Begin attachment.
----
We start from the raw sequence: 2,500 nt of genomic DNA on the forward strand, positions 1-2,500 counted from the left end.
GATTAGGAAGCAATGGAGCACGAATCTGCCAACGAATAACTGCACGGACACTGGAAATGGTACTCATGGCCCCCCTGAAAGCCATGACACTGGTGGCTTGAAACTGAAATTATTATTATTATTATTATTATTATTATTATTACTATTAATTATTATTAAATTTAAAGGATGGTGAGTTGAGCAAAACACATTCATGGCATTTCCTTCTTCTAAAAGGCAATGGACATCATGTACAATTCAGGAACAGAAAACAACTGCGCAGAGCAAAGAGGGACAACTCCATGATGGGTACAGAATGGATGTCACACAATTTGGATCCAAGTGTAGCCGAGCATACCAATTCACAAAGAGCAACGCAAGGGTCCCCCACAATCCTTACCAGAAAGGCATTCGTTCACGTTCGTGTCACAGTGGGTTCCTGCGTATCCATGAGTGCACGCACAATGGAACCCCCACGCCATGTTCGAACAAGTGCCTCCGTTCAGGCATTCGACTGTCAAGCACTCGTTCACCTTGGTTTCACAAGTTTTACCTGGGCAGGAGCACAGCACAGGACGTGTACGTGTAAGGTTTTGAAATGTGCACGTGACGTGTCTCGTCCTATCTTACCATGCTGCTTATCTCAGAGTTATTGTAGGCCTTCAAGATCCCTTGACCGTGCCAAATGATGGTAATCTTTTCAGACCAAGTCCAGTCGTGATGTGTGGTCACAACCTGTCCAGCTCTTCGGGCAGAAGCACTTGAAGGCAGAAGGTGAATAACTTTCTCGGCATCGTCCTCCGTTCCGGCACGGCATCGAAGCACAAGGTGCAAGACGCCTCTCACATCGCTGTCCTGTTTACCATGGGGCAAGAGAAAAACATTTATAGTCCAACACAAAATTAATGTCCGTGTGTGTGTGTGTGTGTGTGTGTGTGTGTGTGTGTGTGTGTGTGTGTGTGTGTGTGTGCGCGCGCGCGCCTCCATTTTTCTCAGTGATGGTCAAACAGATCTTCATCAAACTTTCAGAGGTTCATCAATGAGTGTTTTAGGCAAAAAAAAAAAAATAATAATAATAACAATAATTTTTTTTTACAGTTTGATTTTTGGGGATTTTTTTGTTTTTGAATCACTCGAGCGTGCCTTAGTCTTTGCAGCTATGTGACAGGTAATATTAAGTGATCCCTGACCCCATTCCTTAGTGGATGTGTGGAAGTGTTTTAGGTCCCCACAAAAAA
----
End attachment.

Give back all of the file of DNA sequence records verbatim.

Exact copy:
We start from the raw sequence: 2,500 nt of genomic DNA on the forward strand, positions 1-2,500 counted from the left end.
GATTAGGAAGCAATGGAGCACGAATCTGCCAACGAATAACTGCACGGACACTGGAAATGGTACTCATGGCCCCCCTGAAAGCCATGACACTGGTGGCTTGAAACTGAAATTATTATTATTATTATTATTATTATTATTATTACTATTAATTATTATTAAATTTAAAGGATGGTGAGTTGAGCAAAACACATTCATGGCATTTCCTTCTTCTAAAAGGCAATGGACATCATGTACAATTCAGGAACAGAAAACAACTGCGCAGAGCAAAGAGGGACAACTCCATGATGGGTACAGAATGGATGTCACACAATTTGGATCCAAGTGTAGCCGAGCATACCAATTCACAAAGAGCAACGCAAGGGTCCCCCACAATCCTTACCAGAAAGGCATTCGTTCACGTTCGTGTCACAGTGGGTTCCTGCGTATCCATGAGTGCACGCACAATGGAACCCCCACGCCATGTTCGAACAAGTGCCTCCGTTCAGGCATTCGACTGTCAAGCACTCGTTCACCTTGGTTTCACAAGTTTTACCTGGGCAGGAGCACAGCACAGGACGTGTACGTGTAAGGTTTTGAAATGTGCACGTGACGTGTCTCGTCCTATCTTACCATGCTGCTTATCTCAGAGTTATTGTAGGCCTTCAAGATCCCTTGACCGTGCCAAATGATGGTAATCTTTTCAGACCAAGTCCAGTCGTGATGTGTGGTCACAACCTGTCCAGCTCTTCGGGCAGAAGCACTTGAAGGCAGAAGGTGAATAACTTTCTCGGCATCGTCCTCCGTTCCGGCACGGCATCGAAGCACAAGGTGCAAGACGCCTCTCACATCGCTGTCCTGTTTACCATGGGGCAAGAGAAAAACATTTATAGTCCAACACAAAATTAATGTCCGTGTGTGTGTGTGTGTGTGTGTGTGTGTGTGTGTGTGTGTGTGTGTGTGTGTGTGTGTGCGCGCGCGCGCCTCCATTTTTCTCAGTGATGGTCAAACAGATCTTCATCAAACTTTCAGAGGTTCATCAATGAGTGTTTTAGGCAAAAAAAAAAAAATAATAATAATAACAATAATTTTTTTTTACAGTTTGATTTTTGGGGATTTTTTTGTTTTTGAATCACTCGAGCGTGCCTTAGTCTTTGCAGCTATGTGACAGGTAATATTAAGTGATCCCTGACCCCATTCCTTAGTGGATGTGTGGAAGTGTTTTAGGTCCCCACAAAAAA